But the most “potent and influential” thing about the evangelist, the pastor emphasized, was his striking humility despite his celebrity status. Over 70 years, Billy Graham preached the Gospel of Jesus Christ to some 215 million people at more than 400 Crusades, simulcasts and evangelistic rallies in more than 185 countries and territories.
“If you were to paint a picture of Don Wilton and Dr. Billy Graham, here's the picture: A nobody who thought he was a somebody, talking to a somebody who really thought he was a nobody,” he shared.
“Mr. Graham was known all over the world; he was a famous man who dealt with prime ministers, presidents, kings, queens, celebrities, and the most famous athletes in the world, yet he consistently exemplified the uncommon unattainable spirit of humility that Christ expects of us. He never elevated himself; he only elevated Jesus Christ.”
It was his humility and unfaltering faith in Christ that allowed Graham to “be so unapologetically focused on the Gospel of Jesus Christ to a lost and dying world without compromise,” Wilton said.
Grahams’ life, Wilton said, reflected Galatians 6:14 — a verse that was posted in a number of places around the late pastor's home. It reads: “But far be it from me to boast except in the cross of our Lord Jesus Christ, by which the world has been crucified to me, and I to the world.”
“Mr. Graham was respected by all people, and yet was unapologetic about holy living and righteousness and the wrath and judgment of God and salvation exclusively through Jesus,” he said.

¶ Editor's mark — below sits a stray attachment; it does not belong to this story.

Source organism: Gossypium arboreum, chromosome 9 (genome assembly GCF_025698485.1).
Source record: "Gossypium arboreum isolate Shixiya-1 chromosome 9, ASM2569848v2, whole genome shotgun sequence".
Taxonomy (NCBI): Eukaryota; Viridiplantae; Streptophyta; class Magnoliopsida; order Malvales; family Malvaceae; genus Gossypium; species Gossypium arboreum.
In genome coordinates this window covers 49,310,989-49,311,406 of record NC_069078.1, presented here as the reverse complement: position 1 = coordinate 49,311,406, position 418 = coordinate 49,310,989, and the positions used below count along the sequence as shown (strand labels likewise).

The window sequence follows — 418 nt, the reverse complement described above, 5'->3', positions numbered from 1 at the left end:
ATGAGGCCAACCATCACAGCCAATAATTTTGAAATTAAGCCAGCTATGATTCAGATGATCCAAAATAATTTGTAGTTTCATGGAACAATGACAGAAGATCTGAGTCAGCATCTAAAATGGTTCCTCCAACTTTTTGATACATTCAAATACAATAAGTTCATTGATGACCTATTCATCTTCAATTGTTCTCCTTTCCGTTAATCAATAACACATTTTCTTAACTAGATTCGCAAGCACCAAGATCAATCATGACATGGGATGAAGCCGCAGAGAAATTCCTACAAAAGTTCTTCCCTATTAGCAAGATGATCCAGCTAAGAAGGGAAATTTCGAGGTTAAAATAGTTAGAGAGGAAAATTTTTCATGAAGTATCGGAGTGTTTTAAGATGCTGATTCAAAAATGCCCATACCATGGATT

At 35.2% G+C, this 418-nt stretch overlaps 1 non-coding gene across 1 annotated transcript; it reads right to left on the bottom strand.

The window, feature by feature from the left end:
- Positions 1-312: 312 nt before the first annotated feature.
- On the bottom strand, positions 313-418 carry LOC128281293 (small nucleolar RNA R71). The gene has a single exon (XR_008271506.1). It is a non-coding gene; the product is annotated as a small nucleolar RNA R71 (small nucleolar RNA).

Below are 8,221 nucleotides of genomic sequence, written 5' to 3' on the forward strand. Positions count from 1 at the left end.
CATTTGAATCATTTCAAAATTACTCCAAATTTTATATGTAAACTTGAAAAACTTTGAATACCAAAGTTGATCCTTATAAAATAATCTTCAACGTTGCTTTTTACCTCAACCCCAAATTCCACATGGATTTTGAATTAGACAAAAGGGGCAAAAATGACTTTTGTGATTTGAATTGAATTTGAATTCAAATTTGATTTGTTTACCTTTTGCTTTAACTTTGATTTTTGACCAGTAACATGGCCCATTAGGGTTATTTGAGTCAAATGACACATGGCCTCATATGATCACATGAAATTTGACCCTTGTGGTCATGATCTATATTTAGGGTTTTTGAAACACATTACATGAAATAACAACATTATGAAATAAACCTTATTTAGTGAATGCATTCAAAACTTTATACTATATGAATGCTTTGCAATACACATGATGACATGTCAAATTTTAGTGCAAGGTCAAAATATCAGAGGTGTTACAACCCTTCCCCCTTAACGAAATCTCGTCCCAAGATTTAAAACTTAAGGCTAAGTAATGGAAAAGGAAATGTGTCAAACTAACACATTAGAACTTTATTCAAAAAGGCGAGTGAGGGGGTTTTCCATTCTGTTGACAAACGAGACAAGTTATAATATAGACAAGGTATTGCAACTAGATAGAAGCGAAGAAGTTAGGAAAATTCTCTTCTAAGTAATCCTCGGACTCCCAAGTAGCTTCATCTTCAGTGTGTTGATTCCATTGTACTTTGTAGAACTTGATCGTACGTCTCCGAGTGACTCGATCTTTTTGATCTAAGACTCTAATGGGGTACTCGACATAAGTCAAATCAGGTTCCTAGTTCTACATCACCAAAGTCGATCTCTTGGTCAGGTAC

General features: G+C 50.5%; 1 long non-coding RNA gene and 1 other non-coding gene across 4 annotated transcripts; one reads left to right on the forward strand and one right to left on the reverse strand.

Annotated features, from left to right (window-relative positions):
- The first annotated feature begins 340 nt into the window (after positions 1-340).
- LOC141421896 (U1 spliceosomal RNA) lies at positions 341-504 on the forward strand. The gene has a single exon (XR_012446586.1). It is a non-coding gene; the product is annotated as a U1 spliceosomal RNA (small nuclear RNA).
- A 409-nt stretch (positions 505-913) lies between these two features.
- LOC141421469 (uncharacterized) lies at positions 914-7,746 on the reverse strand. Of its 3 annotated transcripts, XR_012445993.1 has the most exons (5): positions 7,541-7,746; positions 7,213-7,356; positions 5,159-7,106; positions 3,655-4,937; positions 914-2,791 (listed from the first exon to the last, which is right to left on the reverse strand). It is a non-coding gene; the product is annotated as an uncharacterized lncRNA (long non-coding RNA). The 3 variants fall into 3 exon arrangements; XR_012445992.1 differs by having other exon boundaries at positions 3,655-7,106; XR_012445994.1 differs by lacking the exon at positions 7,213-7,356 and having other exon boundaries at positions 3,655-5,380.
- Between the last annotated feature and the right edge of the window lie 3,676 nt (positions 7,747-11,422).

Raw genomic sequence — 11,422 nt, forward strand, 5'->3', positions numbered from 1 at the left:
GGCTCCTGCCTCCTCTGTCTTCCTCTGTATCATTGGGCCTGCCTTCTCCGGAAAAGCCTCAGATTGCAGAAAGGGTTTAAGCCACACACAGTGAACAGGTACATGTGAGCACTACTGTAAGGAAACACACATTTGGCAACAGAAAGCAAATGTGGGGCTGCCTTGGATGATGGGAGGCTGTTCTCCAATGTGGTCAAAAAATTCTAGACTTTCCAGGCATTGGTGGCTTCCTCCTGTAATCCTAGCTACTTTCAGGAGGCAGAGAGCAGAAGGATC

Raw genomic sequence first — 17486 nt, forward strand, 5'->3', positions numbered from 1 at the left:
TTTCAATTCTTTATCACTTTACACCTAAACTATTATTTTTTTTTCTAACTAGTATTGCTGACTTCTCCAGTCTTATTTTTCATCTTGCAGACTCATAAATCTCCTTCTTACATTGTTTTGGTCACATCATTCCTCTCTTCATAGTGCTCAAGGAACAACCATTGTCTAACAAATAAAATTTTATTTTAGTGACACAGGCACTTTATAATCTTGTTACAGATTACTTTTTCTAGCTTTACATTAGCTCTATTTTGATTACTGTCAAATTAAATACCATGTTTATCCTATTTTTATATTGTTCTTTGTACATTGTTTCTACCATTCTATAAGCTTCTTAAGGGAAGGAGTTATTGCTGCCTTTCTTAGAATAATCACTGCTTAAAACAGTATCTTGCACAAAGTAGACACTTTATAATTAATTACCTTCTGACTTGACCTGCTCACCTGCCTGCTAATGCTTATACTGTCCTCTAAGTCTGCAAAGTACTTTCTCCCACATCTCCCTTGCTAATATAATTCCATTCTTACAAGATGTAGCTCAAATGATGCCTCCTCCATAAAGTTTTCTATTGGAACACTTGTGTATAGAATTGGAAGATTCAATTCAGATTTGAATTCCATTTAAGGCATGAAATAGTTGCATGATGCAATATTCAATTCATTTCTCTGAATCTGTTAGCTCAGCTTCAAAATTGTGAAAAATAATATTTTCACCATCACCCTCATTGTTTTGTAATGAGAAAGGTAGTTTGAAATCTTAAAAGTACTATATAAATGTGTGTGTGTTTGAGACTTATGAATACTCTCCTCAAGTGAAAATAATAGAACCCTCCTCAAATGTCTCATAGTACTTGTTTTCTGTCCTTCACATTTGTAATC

The modern church, he said, would do well to emulate Graham’s passion for keeping the Gospel of Jesus Christ “the main thing” in a post-Christian culture that is “desperate for answers.”
“Mr. Graham stood in the largest stadiums of the world and said, 'God loves you.' He believed implicitly in the life-transforming power of the cross of Jesus, and He preached that passionately and unapologetically and loved people in that same way,” Wilton said.
“I'm deeply concerned about our country and our people and about policies that violate the Gospel of Jesus Christ,” he continued. “How do I balance that in my life as a Christian? How do I be a testimony but stand for the truth of God's Word? It's something that each one of us has to really do business with God about, because our world is really desperate for answers, and our people today are in desperate need of the true meaning of the Gospel and the power of the Gospel to change people's lives forever.”
Through sharing his friendship with Graham, Wilton said he hopes to encourage readers to “take a very simple yet real look into the heart of this precious man and be blessed by his presence” while at the same time “drawing near to the heart of the Lord.”
“I pray that people would read Saturdays with Billy and pass that on to others so that others would be blessed. That's what Mr. Graham did. His whole life was passing blessings on from one person to the next. We just pray this book is an extension of the witness of the life and testimony of Dr. Billy Graham.”